In Canada, restoration of fish and wildlife habitat in AOCs has been a priority since the onset of RAPs. The development and implementation of Natural Heritage strategies and fish and wildlife management plans were pioneered in AOCs. The RAP program also developed, demonstrated, and evaluated habitat restoration techniques/methodologies. Since 1989, more than $500 million has been spent on habitat restoration in Canadian AOCs. Between 2013 and 2016 notable accomplishments included restoring close to 4 km of shoreline habitat and enhancing almost 180 ha of coastal wetlands and fish spawning grounds.

Achievement: Eutrophication

Cultural eutrophication has been a major stressor long affecting the health of the Great Lakes and AOCs. Identification of “eutrophication or undesirable algae” as a BUI helped elevate the priority of further controlling phosphorus inputs from point and nonpoint sources to achieve desired trophic status targets. As of 2016, “eutrophication or undesirable algae” has been removed as a BUI in four Canadian AOCs (i.e. Nipigon Bay, Severn Sound, Collingwood Harbour, Wheatley Harbour) and five U.S. AOCs (i.e. Deer Lake, River Raisin, White Lake, Oswego River, Sheboygan River). Despite this progress, many areas continue to receive elevated phosphorus loadings that cause a variety of problems. Strong coupling of science, monitoring, and management is needed to resolve these remaining problems. Good examples of AOCs with long-term databases on phosphorus loading and trophic status, and a strong coupling of science, monitoring, and management, include: Bay of Quinte, Hamilton Harbour, Toronto Harbour, Fox River/Green Bay, Saginaw River/Bay, and Maumee River.

Lessons learned

Lesson 1: Ensure meaningful public participation and dialogue toward a viable future state

To enable “consultation with local citizenry”, as required under the RAP Annex of the Great Lakes Water Quality Agreement, governments established advisory councils/committees made up of community stakeholders representing, for example, aboriginal government, agriculture, business and industry, citizens-at-large, environment groups, educators, outdoor clubs, the health sector, municipal officials, and tourism and recreation. Samy et al., (2003) purport that engaging stakeholder groups in the design of an action plan minimizes the risk of future polarization. These RAPs included a central understanding that local partners possess local information and knowledge, and that local partners can provide an informed perspective on the social impacts of pending decisions (Harris et al., 2003). The importance of involving communities in the management of water resources was one of the strongest and most consistent messages coming forward from an international conference on interjurisdictional water resource programs (Pollution Probe, 2002). Experience has shown that responsibility for specific tasks should be given to actors that possess or can develop the resources needed to perform these tasks well (Mostert, 2015). Gurtner-Zimmermann (1995) notes that the commitment of individuals who participate in the RAP process, local support for the RAP goals, and the scientific basis and sound analysis of environmental issues all contribute to the positive outcomes.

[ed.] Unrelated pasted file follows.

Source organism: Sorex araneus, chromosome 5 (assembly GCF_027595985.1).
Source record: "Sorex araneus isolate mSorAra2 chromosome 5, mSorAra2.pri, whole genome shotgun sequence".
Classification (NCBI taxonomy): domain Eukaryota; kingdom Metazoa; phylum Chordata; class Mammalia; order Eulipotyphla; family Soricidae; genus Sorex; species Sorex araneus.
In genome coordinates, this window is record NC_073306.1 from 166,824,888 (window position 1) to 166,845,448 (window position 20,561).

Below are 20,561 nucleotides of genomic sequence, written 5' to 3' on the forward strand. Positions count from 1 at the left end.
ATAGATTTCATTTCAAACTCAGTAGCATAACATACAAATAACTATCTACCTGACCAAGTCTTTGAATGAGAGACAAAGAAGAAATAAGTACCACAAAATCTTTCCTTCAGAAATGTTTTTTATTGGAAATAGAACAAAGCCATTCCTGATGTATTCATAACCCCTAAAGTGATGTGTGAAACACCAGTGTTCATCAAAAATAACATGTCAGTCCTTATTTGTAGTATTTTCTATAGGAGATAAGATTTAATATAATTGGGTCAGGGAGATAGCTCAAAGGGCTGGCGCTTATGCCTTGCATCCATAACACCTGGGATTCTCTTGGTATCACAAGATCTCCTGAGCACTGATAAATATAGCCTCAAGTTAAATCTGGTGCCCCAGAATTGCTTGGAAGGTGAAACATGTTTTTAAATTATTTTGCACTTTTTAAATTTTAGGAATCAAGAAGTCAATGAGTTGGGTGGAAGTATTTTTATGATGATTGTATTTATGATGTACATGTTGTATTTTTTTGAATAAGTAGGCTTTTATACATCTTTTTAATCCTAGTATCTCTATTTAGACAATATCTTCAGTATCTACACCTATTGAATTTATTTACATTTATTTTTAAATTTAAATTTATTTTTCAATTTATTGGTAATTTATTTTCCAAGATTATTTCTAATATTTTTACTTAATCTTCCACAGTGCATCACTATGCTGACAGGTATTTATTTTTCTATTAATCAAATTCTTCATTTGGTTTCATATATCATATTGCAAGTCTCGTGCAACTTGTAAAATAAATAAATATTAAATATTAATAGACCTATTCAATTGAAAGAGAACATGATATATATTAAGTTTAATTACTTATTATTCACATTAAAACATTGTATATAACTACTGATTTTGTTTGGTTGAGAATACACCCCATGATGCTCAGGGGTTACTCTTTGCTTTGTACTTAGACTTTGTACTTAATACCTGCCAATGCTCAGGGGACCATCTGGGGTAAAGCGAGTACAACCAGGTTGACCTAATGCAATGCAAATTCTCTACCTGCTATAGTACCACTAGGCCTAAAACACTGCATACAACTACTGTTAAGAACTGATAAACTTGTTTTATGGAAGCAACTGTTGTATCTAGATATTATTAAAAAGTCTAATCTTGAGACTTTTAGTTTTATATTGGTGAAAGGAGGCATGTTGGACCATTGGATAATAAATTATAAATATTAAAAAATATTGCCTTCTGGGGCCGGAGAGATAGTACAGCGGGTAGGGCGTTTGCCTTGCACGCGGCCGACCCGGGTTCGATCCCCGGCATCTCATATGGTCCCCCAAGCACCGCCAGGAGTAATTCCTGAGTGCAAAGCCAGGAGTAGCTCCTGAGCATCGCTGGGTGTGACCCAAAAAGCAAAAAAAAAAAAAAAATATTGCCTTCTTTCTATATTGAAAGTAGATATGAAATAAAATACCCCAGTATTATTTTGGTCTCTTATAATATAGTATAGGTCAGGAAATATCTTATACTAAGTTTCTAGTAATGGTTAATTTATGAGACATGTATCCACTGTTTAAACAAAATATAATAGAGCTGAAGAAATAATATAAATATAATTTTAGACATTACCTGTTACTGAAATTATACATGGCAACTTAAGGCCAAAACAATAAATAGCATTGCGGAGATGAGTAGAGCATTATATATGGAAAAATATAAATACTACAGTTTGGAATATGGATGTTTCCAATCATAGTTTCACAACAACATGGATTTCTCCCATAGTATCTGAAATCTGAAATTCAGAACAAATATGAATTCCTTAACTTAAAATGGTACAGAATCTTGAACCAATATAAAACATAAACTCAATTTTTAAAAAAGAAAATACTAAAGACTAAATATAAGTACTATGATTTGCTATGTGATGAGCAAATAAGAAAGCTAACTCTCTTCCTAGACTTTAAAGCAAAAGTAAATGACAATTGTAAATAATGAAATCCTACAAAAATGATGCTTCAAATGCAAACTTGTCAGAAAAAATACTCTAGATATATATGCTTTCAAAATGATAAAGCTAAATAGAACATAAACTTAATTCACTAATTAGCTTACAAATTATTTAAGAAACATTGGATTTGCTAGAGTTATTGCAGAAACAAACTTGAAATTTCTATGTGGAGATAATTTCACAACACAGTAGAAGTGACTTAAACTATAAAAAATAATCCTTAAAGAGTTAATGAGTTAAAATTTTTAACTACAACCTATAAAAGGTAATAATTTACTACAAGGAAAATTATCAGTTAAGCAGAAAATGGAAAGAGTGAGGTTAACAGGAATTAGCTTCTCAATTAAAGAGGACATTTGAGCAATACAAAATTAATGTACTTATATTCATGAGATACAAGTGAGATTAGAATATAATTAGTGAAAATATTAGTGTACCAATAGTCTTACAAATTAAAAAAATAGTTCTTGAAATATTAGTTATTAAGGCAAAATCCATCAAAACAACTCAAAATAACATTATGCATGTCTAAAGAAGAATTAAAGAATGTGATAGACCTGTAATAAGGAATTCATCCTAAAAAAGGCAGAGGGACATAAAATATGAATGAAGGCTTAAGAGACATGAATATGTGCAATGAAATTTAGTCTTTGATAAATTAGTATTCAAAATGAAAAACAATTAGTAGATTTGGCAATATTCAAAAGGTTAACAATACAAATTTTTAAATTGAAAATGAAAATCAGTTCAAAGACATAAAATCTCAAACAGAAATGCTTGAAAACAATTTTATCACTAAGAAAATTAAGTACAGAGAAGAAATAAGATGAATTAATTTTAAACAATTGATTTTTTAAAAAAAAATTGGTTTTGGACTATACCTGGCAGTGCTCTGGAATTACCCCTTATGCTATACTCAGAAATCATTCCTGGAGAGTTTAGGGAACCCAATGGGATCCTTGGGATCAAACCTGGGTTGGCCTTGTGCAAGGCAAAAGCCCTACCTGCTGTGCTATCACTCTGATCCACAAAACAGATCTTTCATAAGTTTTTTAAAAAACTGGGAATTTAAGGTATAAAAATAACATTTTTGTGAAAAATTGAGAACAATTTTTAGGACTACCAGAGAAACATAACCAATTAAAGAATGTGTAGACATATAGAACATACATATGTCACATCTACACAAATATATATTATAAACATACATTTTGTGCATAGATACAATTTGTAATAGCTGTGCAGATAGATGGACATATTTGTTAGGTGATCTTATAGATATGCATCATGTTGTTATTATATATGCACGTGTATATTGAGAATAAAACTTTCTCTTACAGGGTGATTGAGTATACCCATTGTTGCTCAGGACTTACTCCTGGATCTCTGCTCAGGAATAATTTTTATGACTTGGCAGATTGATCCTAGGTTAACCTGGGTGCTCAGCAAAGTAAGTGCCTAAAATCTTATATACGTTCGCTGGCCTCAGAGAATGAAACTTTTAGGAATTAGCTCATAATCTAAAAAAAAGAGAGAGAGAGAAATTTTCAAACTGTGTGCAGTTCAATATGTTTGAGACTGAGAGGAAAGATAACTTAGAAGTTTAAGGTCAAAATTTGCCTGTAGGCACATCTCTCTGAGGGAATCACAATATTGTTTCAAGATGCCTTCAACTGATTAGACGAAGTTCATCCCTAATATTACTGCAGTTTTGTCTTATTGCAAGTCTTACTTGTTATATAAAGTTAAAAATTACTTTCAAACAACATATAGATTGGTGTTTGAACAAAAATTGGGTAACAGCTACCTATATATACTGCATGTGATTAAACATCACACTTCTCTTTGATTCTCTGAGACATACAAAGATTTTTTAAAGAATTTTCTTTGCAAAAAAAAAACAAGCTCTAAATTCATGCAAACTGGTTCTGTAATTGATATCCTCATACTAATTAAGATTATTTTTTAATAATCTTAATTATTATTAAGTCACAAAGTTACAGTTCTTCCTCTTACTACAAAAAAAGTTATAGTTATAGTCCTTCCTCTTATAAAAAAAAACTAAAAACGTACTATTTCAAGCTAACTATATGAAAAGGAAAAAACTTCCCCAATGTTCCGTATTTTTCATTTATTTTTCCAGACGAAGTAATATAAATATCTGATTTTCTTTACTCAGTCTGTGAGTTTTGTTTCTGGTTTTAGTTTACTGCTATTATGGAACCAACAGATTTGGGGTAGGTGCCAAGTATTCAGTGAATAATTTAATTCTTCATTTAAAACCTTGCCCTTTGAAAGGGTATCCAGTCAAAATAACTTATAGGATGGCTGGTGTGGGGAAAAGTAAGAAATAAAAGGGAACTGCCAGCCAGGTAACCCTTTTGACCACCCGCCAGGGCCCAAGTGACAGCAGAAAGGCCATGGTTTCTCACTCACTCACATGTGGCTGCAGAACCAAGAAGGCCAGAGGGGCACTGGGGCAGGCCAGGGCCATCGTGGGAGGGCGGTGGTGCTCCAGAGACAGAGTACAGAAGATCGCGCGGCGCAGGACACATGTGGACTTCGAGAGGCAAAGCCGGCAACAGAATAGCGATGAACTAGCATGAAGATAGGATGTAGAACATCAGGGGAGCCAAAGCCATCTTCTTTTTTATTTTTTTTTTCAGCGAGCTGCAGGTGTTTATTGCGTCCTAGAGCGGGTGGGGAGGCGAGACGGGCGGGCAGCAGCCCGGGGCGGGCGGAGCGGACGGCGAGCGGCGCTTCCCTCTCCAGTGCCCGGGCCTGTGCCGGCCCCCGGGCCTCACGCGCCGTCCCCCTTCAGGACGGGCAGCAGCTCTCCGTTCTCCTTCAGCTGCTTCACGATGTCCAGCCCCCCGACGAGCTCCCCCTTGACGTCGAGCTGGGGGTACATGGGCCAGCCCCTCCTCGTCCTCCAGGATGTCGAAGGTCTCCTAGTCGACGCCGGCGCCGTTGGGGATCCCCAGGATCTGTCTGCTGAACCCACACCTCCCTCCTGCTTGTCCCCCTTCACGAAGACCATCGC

Lesson 2: Engage local leaders and recruit a high-profile champion

The selection of candidates for the PACs or other stakeholder groups should be based predominantly (but not exclusively) on identifying decision-makers who could affect change within the sector or stakeholder group they represented. This is in keeping with the observation that plan effectiveness will be, in part, a function of the inclusiveness of stakeholder and user representation, and goal setting. Inclusivity lends legitimacy, stimulates funding, and can galvanize potentially marginalized, but important stakeholders, through peer pressure. In some RAPs a high-profile champion emerged from the planning process or was recruited to help recruit other key partners, overcome institutional obstacles, open doors, build capacity, and increase visibility and awareness. As noted by Mostert (2015), those with an interest in a management task should be (financially) responsible for this task. This means finding participants that can lead and bring their sector to the table to help lead.

Lesson 3: Establish a compelling vision and clear goals

In successful RAPs, leaders constituted the PAC or other RAP institutional structure with consultation with the community at large, and then the PAC reached consensus on the vision for the future of their waterway. To gain support for a restoration and rehabilitation strategy, the common vision for the future of the AOC and its watershed was of paramount importance. To reach this vision, “blue sky” thinking opened the process with an array of options. Then a priority-setting session was needed to ensure pragmatic realism, rather than unachievable targets.